Barbara Shelley has died at the age of 88, her agent has confirmed.
The star, considered an icon of early horror films, had caught Covid-19 in hospital, but it was not her cause of death.
Her agent said: “She really was Hammer’s number one leading lady and the technicolour queen of Hammer.
“On screen she could be quietly evil. She goes from statuesque beauty to just animalistic wildness.
“She was a regular favourite of Hammer events and autograph shows but also performed on stage with the RSC.”
The statement continued to recall Barbara’s friendship’s with onscreen giants Peter Cushing and Sir Christopher Lee, both of whom she’d worked with.
“She adored Christopher Lee and Peter Cushing,” Thomas Bowington told PA, “and loved working with them, that was very dear to her.”
And he made clear that it wasn’t coronavirus that killed Barbara, despite having had the bug.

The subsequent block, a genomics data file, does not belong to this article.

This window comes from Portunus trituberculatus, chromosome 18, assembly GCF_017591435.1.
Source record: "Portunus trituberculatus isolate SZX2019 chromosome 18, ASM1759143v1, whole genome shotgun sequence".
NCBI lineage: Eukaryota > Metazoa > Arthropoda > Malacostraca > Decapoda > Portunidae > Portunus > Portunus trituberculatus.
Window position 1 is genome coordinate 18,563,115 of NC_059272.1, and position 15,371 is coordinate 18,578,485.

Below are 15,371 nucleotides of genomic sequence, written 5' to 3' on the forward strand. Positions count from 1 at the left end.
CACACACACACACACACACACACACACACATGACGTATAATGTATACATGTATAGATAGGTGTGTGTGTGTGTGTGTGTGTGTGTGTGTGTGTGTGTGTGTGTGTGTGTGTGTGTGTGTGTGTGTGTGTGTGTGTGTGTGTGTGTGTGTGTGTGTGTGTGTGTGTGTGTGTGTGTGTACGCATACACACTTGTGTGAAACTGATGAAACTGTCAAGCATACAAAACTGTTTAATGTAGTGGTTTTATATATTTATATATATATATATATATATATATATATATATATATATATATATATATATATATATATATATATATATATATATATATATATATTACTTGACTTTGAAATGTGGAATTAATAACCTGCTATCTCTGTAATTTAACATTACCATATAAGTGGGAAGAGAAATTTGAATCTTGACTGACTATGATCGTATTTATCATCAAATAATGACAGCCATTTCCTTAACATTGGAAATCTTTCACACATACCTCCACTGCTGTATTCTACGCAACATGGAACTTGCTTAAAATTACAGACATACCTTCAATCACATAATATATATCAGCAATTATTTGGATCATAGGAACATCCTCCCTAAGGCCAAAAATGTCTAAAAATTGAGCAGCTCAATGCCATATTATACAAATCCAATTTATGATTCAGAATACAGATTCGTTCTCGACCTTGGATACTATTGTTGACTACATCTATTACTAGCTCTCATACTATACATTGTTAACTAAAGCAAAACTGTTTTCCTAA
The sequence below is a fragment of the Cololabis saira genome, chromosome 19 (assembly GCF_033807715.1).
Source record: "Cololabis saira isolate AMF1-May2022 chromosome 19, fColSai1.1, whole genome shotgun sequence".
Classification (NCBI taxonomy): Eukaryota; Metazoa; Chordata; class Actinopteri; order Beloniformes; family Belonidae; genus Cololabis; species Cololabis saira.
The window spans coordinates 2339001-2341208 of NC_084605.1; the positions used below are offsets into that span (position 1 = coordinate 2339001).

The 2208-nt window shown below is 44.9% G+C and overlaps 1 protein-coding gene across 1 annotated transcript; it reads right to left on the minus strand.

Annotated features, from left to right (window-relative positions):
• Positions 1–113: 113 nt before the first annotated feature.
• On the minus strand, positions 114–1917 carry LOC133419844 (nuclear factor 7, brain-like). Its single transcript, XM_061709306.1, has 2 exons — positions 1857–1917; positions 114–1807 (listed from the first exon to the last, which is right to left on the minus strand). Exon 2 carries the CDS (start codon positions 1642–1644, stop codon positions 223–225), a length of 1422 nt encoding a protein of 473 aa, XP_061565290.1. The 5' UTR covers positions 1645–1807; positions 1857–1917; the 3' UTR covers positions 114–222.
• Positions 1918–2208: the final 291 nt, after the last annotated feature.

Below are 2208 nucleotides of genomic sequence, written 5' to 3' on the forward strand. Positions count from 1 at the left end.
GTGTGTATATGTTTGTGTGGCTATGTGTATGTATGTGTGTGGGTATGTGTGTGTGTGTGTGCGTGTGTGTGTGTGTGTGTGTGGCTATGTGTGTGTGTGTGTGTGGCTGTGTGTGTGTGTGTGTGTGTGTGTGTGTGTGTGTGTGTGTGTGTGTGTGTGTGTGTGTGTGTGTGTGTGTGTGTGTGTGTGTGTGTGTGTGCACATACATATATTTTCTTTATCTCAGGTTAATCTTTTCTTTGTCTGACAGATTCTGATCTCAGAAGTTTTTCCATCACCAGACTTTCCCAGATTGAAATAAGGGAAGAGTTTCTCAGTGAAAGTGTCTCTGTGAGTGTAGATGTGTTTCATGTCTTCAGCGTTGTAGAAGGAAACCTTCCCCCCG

Barbara is best known for her work in 1950s and 60s horror flicks, including The Gorgon opposite both Peter and Sir Christopher.
Other notable appearances include in Dracula – again opposite Christopher – Prince of Darkness, and Rasputin: The Mad Monk.
Barbara also appeared in much beloved British sci-fi classic Doctor Who, during Peter Davison’s run as the Fifth Doctor.
She had been born Barbara Kowin in 1932, she also boasted roles in The Saint, The Borgias, The Avengers, Blake’s 7, and even did a turn as Hester Samuels in EastEnders.
In 2010, actor and horror buff Mark Gatiss interviewed Barbara for his BBC series, A History of Horror.
London-based production company Hammer Films, founded two years after Barbara’s birth, made a string of hit horror films between the 1950s and 70s, with Barbara starring in many.